The population of the study has been described elsewhere [13, 14]. Shanghai had a population of about 16.4 million in 2000 with more than one hundred communities. Huayang and Caoyang were two medium-income urban communities in Shanghai and were selected for this study.

The cohort subjects were enrolled from the two urban communities with multistage sampling schemes (cluster, sex- and age-stratified, random). Pregnant women and those who were suffered from cancer, severe disability or severe psychiatric disturbance were excluded. At baseline, 2978 subjects were enrolled from September to November in 1998, April to September in 1999, and April to August in 2000 in Huayang community; and 3016 subjects were enrolled from July to November in 2001 in Caoyang community. The response rates were 97% in Huayang and 93% in Caoyang. A total of 5994 subjects aged from 15 to 95 years old were recruited and examined at baseline. Among these participants, 5364 subjects were aged from 25 to 95 years and were analyzed for this study.

Subsequently, a follow-up survey was conducted between December 2003 and February 2004 in Huayang community; between June 2004 and November 2004 in Caoyang community. Quite a few subjects were lost to follow-up later during an average 3.6-year follow-up. Finally a total of 3168 participants (aged ≥ 15 years at baseline) were interviewed and reexamined, among which 3032 subjects were aged 25–95 years (at baseline).

Informed consent was obtained from each participant. The protocol was in accordance with Helsinki Declaration, and was approved by the local ethical committee.


The 6th hospital served as a coordinating and data center of the study. The two community hospitals formed the operating and monitoring units. The investigation stuff, from the three hospitals, consisted of diabetic specialists, physicians, epidemiologists and nurses.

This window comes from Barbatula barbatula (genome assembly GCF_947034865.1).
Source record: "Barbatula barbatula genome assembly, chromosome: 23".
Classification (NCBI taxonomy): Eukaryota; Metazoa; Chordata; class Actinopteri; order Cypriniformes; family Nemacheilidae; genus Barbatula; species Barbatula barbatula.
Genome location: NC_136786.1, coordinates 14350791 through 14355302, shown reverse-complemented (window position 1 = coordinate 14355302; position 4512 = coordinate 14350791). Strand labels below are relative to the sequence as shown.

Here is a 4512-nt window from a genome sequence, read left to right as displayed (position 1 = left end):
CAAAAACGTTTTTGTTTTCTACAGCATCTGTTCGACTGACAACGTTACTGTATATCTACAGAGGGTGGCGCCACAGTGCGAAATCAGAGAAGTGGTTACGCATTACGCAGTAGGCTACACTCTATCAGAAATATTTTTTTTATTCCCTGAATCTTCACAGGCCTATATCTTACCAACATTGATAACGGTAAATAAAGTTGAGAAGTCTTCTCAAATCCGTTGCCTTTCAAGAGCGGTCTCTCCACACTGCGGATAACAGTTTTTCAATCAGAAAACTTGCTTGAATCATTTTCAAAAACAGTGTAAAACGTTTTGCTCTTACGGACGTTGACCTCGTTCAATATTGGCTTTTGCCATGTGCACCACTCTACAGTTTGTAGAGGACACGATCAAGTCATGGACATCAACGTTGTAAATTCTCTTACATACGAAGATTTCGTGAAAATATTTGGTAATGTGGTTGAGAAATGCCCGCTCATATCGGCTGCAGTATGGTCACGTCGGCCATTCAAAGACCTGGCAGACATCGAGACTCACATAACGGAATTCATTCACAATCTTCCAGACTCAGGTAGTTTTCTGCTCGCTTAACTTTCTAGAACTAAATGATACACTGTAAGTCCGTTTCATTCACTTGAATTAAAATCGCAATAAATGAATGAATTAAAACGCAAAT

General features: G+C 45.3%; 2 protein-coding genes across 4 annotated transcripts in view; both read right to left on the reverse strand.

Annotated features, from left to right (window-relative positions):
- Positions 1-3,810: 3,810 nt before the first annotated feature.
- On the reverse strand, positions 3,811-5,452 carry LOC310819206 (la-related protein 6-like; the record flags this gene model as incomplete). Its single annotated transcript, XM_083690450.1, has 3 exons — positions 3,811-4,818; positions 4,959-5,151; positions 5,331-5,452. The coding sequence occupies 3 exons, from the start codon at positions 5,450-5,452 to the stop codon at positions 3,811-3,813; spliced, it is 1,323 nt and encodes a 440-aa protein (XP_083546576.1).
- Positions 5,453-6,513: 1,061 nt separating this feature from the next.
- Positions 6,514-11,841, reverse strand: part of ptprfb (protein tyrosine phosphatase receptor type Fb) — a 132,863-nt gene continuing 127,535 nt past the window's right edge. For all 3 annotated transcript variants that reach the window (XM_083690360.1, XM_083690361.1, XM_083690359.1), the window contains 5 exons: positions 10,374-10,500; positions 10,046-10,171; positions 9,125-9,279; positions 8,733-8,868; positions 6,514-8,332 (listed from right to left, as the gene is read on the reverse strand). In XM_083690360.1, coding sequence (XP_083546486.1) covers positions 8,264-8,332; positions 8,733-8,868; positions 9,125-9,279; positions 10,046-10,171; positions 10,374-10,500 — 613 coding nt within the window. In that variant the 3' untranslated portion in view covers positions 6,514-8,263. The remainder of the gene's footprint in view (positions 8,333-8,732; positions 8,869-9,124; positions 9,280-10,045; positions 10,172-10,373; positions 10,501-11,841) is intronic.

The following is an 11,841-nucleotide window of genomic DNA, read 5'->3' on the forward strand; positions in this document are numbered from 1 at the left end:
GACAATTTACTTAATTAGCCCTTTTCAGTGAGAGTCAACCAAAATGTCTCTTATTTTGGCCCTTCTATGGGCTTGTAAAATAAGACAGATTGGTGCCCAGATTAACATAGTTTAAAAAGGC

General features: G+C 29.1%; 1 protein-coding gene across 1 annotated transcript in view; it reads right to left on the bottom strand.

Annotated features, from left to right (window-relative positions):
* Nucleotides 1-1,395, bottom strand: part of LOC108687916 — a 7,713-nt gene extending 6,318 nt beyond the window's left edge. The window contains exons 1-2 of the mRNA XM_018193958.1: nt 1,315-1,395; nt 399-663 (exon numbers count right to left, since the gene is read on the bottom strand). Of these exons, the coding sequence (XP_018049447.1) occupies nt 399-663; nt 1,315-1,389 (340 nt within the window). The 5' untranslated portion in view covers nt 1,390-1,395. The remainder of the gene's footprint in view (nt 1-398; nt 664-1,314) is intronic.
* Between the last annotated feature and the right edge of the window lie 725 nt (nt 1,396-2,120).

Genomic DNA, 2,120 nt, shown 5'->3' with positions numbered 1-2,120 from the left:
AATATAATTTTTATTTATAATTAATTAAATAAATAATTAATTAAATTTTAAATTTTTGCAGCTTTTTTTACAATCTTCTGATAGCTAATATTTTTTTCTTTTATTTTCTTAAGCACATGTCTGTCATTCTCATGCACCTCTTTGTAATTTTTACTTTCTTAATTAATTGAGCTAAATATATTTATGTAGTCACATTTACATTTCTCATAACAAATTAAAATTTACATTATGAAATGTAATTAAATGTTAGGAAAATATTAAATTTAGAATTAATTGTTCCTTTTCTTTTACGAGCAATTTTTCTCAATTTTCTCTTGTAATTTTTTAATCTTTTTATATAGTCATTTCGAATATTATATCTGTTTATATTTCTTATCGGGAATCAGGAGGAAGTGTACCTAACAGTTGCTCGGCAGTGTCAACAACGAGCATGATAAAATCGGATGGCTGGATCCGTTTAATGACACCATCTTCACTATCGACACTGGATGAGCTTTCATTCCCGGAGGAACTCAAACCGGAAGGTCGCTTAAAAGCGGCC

Measurements at baseline

Participants arrived at the community hospitals at 6 to 7 AM following an overnight fast. After venous blood samples were collected, each participant received a 75-g OGTT, except for those with a history of diabetes mellitus (DM). Plasma glucose, serum insulin and serum lipid profiles were determined. In addition, some anthropometric indices were measured, including height, weight, waist circumference (WC) and hip circumference. Note that the height and weight were measured to the nearest 0.1 cm and 0.1 kg, respectively, while the participants were barefoot and in light clothing using Height & Weight Scale. Then baseline BMI was calculated as baseline weight divided by baseline height squared (kg/m2). And waist-to-hip ratio (WHR) was waist circumference divided by hip circumference. Body fat percent (BF %) was measured using the Body Fat Analyzer (TBF-401, TANITA, US). Using the standard right arm-cuff method, the patient's blood pressure was measured three times (with a one-minute rest interval) with a mercury sphygmomanometer after at least five-minutes rest, then the means of three measurements were adopted. The methods used in this paper can be found elsewhere [13, 14].

Measurements at follow-up survey after an average of 3.6 years

At follow-up survey, such items as metabolic syndrome components, including weight and height, were examined in the same way as that of baseline. Unfortunately, some heights of the subjects were not measured at the follow-up survey. So the 3.6-year BMI was calculated using baseline height and weight after 3.6 years, which we believed is short enough for the height changes to be neglectable.


Trained stuff administered a standardized questionnaire to each individual through face-to-face interviews with him or her during check-up interval at baseline and follow-up survey. The questionnaires were about the demographic and lifestyle data of each subjects, including education, socio-economic factors, smoking habits, alcohol intake, medical history, and family history of disease.

(1) Assessment of household income and educational level at baseline

Monthly household income was classified into 4 levels: 1) <1,000 yuan RMB; 2) 1,100–2,000 yuan RMB; 3) 2,100–3,000 yuan RMB and 4) >3,000 yuan RMB.

The educational levels were categorized into three groups: 1) low education (illiteracy, primary and secondary education, less than 8–9 years schooling), 2) medium education (high school education, 9–12 years schooling) and 3) high education (college or university education, more than 14 years schooling).